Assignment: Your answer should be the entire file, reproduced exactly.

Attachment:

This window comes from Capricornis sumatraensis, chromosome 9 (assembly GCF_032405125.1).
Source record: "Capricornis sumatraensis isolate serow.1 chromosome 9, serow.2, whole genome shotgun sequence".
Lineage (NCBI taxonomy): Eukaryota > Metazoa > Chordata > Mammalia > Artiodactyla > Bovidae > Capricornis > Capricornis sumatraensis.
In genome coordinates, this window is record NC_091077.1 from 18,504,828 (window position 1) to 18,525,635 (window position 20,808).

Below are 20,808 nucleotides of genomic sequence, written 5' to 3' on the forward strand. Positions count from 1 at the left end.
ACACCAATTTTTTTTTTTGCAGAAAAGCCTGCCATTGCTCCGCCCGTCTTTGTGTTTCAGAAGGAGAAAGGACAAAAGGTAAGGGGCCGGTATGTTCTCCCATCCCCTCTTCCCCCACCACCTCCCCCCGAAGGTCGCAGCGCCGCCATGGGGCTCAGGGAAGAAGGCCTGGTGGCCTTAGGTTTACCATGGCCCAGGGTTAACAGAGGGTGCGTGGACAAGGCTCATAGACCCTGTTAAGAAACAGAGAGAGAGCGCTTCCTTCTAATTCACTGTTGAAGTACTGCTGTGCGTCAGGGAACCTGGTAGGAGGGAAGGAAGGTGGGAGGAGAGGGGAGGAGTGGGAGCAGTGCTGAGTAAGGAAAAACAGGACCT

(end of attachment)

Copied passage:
This window comes from Capricornis sumatraensis, chromosome 9 (assembly GCF_032405125.1).
Source record: "Capricornis sumatraensis isolate serow.1 chromosome 9, serow.2, whole genome shotgun sequence".
Lineage (NCBI taxonomy): Eukaryota > Metazoa > Chordata > Mammalia > Artiodactyla > Bovidae > Capricornis > Capricornis sumatraensis.
In genome coordinates, this window is record NC_091077.1 from 18,504,828 (window position 1) to 18,525,635 (window position 20,808).

Below are 20,808 nucleotides of genomic sequence, written 5' to 3' on the forward strand. Positions count from 1 at the left end.
ACACCAATTTTTTTTTTTGCAGAAAAGCCTGCCATTGCTCCGCCCGTCTTTGTGTTTCAGAAGGAGAAAGGACAAAAGGTAAGGGGCCGGTATGTTCTCCCATCCCCTCTTCCCCCACCACCTCCCCCCGAAGGTCGCAGCGCCGCCATGGGGCTCAGGGAAGAAGGCCTGGTGGCCTTAGGTTTACCATGGCCCAGGGTTAACAGAGGGTGCGTGGACAAGGCTCATAGACCCTGTTAAGAAACAGAGAGAGAGCGCTTCCTTCTAATTCACTGTTGAAGTACTGCTGTGCGTCAGGGAACCTGGTAGGAGGGAAGGAAGGTGGGAGGAGAGGGGAGGAGTGGGAGCAGTGCTGAGTAAGGAAAAACAGGACCT